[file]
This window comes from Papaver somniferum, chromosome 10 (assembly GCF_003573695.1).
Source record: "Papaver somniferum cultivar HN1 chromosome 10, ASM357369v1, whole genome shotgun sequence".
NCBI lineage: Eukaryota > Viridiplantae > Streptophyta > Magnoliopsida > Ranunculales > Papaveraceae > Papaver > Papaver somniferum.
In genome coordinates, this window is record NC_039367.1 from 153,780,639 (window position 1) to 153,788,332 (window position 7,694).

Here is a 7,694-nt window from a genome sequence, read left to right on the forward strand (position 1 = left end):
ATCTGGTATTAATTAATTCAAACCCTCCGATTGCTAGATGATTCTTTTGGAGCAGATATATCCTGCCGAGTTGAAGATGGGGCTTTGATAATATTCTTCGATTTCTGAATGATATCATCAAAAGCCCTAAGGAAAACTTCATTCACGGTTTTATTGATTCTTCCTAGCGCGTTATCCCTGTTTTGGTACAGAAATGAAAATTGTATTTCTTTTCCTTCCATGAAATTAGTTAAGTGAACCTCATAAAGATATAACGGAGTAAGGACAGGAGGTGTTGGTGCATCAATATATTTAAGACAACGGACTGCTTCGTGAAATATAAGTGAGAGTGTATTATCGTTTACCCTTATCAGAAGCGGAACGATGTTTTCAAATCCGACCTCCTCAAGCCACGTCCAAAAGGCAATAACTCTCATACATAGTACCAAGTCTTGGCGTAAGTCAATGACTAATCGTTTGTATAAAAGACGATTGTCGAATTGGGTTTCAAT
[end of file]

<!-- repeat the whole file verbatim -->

This window comes from Papaver somniferum, chromosome 10 (assembly GCF_003573695.1).
Source record: "Papaver somniferum cultivar HN1 chromosome 10, ASM357369v1, whole genome shotgun sequence".
NCBI lineage: Eukaryota > Viridiplantae > Streptophyta > Magnoliopsida > Ranunculales > Papaveraceae > Papaver > Papaver somniferum.
In genome coordinates, this window is record NC_039367.1 from 153,780,639 (window position 1) to 153,788,332 (window position 7,694).

Here is a 7,694-nt window from a genome sequence, read left to right on the forward strand (position 1 = left end):
ATCTGGTATTAATTAATTCAAACCCTCCGATTGCTAGATGATTCTTTTGGAGCAGATATATCCTGCCGAGTTGAAGATGGGGCTTTGATAATATTCTTCGATTTCTGAATGATATCATCAAAAGCCCTAAGGAAAACTTCATTCACGGTTTTATTGATTCTTCCTAGCGCGTTATCCCTGTTTTGGTACAGAAATGAAAATTGTATTTCTTTTCCTTCCATGAAATTAGTTAAGTGAACCTCATAAAGATATAACGGAGTAAGGACAGGAGGTGTTGGTGCATCAATATATTTAAGACAACGGACTGCTTCGTGAAATATAAGTGAGAGTGTATTATCGTTTACCCTTATCAGAAGCGGAACGATGTTTTCAAATCCGACCTCCTCAAGCCACGTCCAAAAGGCAATAACTCTCATACATAGTACCAAGTCTTGGCGTAAGTCAATGACTAATCGTTTGTATAAAAGACGATTGTCGAATTGGGTTTCAAT